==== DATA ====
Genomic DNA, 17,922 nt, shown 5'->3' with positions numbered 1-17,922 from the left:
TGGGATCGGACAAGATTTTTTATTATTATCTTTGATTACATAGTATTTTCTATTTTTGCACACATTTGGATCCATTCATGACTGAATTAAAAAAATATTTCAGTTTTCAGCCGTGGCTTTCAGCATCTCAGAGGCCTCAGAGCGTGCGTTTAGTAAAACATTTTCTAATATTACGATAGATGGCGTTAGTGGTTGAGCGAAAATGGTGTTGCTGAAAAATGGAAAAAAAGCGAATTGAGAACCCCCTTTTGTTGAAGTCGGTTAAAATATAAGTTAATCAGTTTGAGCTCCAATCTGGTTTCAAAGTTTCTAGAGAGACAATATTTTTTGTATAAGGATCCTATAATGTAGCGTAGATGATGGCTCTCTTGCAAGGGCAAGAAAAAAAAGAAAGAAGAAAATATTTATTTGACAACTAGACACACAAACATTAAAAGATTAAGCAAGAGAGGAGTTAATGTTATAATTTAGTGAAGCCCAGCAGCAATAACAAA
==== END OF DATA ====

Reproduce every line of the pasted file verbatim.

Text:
Genomic DNA, 17,922 nt, shown 5'->3' with positions numbered 1-17,922 from the left:
TGGGATCGGACAAGATTTTTTATTATTATCTTTGATTACATAGTATTTTCTATTTTTGCACACATTTGGATCCATTCATGACTGAATTAAAAAAATATTTCAGTTTTCAGCCGTGGCTTTCAGCATCTCAGAGGCCTCAGAGCGTGCGTTTAGTAAAACATTTTCTAATATTACGATAGATGGCGTTAGTGGTTGAGCGAAAATGGTGTTGCTGAAAAATGGAAAAAAAGCGAATTGAGAACCCCCTTTTGTTGAAGTCGGTTAAAATATAAGTTAATCAGTTTGAGCTCCAATCTGGTTTCAAAGTTTCTAGAGAGACAATATTTTTTGTATAAGGATCCTATAATGTAGCGTAGATGATGGCTCTCTTGCAAGGGCAAGAAAAAAAAGAAAGAAGAAAATATTTATTTGACAACTAGACACACAAACATTAAAAGATTAAGCAAGAGAGGAGTTAATGTTATAATTTAGTGAAGCCCAGCAGCAATAACAAA